“Prince Charles’ thoughtful article in the Independent on Sunday (UK) is an impressive service to society and science in the unfolding public debate on nanotechnology,” according to Jim Thomas of the ETC Group’s Oxford office. “Not only does the Prince set aside the fictional notion of ‘grey goo,’ but he also sensibly reminds us that there are important unanswered questions relating to the control and ownership of these technologies,” said Thomas.
Go here to view the Prince’s article on nanotechnology: http://argument.independent.co.uk/commentators/story.jsp?story=539977 (link no longer active)
From ETC’s international headquarters in Ottawa, Canada, Pat Mooney, Executive Director, adds, “It is especially significant that the Prince highlights the need for a precautionary approach, the need for a wider societal debate and draws attention to what nanotechnology may mean for the gap between rich and poor nations.”
ETC Group is concerned about the potential for emerging technologies to destabilize the economies of poor countries in the global South, which could imperil the livelihoods of workers and basic producers everywhere. Until now, points out Mooney, the debate has focused narrowly on health and environmental concerns. “As important as these issues are, the regulations that will address them will no doubt be heavily influenced by whoever owns and controls nanotech. When 26 governments met in Washington last month to discuss nanotechnology development, the emphasis was on environmental safety regulations and not on the regulations needed to prevent new corporate monopolies and technology cartels; nor to critical new issues related to human rights, privacy, and military applications.” In the view of the ETC Group, the Prince’s article sets out the global landscape that will engage not only the United Nations but also all of civil society in the debate on this new technological revolution.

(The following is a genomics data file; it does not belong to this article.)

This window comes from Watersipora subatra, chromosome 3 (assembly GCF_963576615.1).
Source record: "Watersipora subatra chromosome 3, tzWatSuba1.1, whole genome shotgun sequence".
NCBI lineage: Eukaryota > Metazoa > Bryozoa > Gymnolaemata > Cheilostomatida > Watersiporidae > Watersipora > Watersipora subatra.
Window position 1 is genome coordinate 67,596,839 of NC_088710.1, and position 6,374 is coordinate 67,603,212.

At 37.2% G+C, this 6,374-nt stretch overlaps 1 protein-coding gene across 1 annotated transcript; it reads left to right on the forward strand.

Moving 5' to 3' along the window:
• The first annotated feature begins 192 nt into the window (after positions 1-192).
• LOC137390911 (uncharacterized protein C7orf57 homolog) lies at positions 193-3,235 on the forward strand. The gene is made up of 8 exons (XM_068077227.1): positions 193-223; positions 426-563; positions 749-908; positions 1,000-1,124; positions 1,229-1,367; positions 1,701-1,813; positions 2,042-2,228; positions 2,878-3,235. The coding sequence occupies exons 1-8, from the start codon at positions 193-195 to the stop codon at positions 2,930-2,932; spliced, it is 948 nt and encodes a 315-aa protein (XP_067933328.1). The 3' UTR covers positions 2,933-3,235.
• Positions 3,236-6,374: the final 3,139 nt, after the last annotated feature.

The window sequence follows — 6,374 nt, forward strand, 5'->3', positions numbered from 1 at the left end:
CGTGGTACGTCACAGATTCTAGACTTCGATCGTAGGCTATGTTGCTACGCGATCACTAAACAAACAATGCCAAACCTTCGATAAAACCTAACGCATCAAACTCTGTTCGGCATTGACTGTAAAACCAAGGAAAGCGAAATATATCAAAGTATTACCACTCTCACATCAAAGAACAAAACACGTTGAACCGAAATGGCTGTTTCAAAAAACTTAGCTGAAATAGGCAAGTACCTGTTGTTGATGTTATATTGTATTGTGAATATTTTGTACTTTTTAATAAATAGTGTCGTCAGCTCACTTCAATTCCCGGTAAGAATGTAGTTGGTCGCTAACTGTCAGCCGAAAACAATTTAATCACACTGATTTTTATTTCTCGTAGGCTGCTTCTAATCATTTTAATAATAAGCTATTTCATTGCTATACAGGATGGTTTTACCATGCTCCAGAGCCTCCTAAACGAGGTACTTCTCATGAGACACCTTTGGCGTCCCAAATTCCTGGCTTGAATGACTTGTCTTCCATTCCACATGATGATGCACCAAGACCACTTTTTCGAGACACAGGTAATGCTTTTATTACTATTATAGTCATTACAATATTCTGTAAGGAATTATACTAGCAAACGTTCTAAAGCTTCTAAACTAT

The ETC Group dismisses the threat of “grey goo” – where self-replicating nano-scale robots run amok – as a red herring. But serious attention must focus on the rapidly advancing field of nanobiotechnology, the current darling of nanotech venture capitalists. Nanobiotechnology refers to the merging of the living and non-living realms at the nano-scale to make hybrid materials and organisms. Researchers aim to harness nature’s self-replicating ‘manufacturing platform’ for industrial uses – rather than try to engineer robots to mimic it. According to ETC Group, it’s the spectre of “Green Goo” – not “Grey Goo” – that poses an urgent need for foresight and caution.
In his article, Prince Charles asks if there is a danger of awarding patents on Nature. “The answer is yes,” according to Hope Shand, Research Director of ETC Group based in Carrboro, North Carolina, USA. “We’re already seeing monopoly patents on the building blocks of nature.” Glenn Seaborg, the Nobel Prize-winning physicist, set a dangerous precedent when he won US patent #3,156,523 for the chemical element Americium (element no. 95 on the periodic table) in 1964. A front-page article in the Wall St. Journal last month reports on the “intensifying race” to file nanotech patent applications. In the US alone, the number of nanotech patents awarded annually has tripled since 1996. Major nanotech patent holders include IBM, L’Oréal, Dow, Xerox, Philips Electronics, Sony, Proctor & Gamble, University of California and Rice University, among others. The US government predicts that nanotech markets will exceed $1 trillion by 2011.
“With governments worldwide spending [US]$5-6 billion per year on nanotech R&D, virtually all Fortune 500 companies involved, scores of products on the market and hundreds more in the pipeline, the questions raised by Prince Charles – such as who wins and who loses? what are the risks and who will bear them? – are extremely relevant,” adds Shand.